As to funding, Febuary said, “We have a commitment from the Government of Japan for $3.1 billion to support the relocation effort. That is a large amount to be contributed by them and it supports those Marines moving out of Okinawa.”

These funds, he said, will help build facilities where the Marines will work and live.

With adjustments to the 2006 Realignment Roadmap Agreement relocating U.S. Marines from Okinawa to Guam, the SEIS for the live-fire training range complex on Guam had to be expanded to include assessment of changes to the number and composition of relocating Marines.

The number of Marines moving to Guam has reduced to approximately 5,000 and 1,300 dependents.

The expanded EIS include (1) the main cantonment, including family housing; (2) a live-fire training complex; and (3) assessment of associated impacts to Guam’s civil infrastructure, including roadways.

Neither the roadmap adjustment nor the expanded SEIS affected the previously decided four components that were in the 2010 Record of Decision: (1) training on Tinian; (2) relocation of the Marine Corps Aviation Combat Element (ACE), air embarkation facilities, and the development of the North Gate and access road at Andersen Air Force Base; (3) wharf improvements at Apra Harbor; and (4) non-live fire training at Andersen South and NMS.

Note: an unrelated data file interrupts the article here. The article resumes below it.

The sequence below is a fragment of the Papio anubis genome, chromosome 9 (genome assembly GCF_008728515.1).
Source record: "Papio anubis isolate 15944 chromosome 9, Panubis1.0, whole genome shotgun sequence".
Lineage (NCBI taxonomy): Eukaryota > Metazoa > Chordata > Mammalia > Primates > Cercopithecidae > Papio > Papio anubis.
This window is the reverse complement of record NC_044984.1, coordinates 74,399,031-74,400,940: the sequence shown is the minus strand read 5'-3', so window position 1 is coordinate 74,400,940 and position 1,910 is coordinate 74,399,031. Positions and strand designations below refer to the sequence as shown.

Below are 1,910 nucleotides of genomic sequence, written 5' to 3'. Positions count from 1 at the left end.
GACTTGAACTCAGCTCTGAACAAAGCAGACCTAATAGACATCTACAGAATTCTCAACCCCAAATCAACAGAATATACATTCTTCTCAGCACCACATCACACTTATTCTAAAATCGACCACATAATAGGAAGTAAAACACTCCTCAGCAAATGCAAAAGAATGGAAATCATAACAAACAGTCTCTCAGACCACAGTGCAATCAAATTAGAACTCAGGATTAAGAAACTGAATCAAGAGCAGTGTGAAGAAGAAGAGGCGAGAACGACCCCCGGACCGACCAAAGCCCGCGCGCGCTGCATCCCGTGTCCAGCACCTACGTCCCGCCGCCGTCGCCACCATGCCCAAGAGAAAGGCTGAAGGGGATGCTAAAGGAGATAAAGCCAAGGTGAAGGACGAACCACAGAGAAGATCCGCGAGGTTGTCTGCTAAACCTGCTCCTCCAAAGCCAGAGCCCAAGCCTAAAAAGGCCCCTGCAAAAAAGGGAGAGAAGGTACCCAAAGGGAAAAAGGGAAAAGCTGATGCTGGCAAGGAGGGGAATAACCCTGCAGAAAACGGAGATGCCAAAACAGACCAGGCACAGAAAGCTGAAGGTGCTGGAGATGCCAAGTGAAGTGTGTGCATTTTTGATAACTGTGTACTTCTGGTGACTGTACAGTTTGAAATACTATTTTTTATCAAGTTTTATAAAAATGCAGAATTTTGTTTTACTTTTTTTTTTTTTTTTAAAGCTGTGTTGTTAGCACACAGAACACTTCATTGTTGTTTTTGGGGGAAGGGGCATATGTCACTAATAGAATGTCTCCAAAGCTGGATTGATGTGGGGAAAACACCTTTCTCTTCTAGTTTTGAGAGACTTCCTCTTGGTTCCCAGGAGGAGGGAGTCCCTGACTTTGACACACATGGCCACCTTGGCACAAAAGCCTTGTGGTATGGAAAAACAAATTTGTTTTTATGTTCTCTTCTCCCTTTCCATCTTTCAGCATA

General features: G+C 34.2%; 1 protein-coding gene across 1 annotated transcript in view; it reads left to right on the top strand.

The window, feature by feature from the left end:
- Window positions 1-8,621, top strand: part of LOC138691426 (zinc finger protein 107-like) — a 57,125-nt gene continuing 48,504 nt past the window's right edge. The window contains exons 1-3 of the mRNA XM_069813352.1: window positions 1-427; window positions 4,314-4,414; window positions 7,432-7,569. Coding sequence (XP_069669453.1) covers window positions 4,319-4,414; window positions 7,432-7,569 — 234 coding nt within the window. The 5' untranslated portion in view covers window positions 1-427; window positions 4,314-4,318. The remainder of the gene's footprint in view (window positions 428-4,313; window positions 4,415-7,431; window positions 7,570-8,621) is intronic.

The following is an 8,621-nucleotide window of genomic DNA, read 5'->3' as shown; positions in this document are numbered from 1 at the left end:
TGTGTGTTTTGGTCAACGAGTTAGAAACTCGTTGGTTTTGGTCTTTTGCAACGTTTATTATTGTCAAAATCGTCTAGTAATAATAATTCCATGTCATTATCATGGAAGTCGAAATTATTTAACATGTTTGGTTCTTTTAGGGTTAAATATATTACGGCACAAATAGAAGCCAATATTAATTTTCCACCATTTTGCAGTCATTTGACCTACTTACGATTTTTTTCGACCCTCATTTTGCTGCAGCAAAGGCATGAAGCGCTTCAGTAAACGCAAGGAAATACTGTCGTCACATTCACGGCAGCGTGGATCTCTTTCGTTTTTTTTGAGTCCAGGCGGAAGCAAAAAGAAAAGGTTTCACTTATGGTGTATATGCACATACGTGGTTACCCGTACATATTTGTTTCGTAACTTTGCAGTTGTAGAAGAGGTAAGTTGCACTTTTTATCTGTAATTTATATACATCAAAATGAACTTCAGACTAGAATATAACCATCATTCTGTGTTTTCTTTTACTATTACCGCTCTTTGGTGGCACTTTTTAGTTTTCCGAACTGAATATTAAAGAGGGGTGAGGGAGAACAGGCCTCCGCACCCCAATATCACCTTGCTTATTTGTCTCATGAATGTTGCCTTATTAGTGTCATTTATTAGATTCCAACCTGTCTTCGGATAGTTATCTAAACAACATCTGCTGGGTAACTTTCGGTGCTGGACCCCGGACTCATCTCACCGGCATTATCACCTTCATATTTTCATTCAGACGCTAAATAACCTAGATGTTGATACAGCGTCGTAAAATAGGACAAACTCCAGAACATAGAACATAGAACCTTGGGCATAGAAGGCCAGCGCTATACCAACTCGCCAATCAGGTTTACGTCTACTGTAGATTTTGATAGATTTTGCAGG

The draft SEIS will be made available early next year and the final SEIS will be released in late 2014.


21) Women Held For Alleged Sorcery Released In Bougainville
After one woman’s beheading, 3 others were kept at health center

MELBOURNE, Australia (Radio Australia, April 22, 2013) – Bougainville Police in Papua New Guinea say they have secured the release of three women who had been held hostage in a rural health centre in Bana District.

The women were being taken to Buin Health Centre, in the south of Bougainville Island, after their release Monday morning.

The head of Bougainville Police, Superintendent Paul Kamuai, told Radio Australia’s Pacific Beat the women were doing well considering their ordeal.

“The elder woman, who was seriously wounded, was able to walk,” he said. “Then, she was able to have meals.”

He says her condition is improving and she is receiving treatment.

Helen Rumbali, her sister Nikono and Nikono’s two teenage daughters were kidnapped two weeks ago by armed men.

Ms. Rumbali was beheaded after the four women were accused of sorcery or black magic.

The three surviving women were then taken to a rural health centre where they were held hostage by the men.

Superintendent Kamuai says police will carry out an investigation into the kidnapping.

Sorcery killer found guilty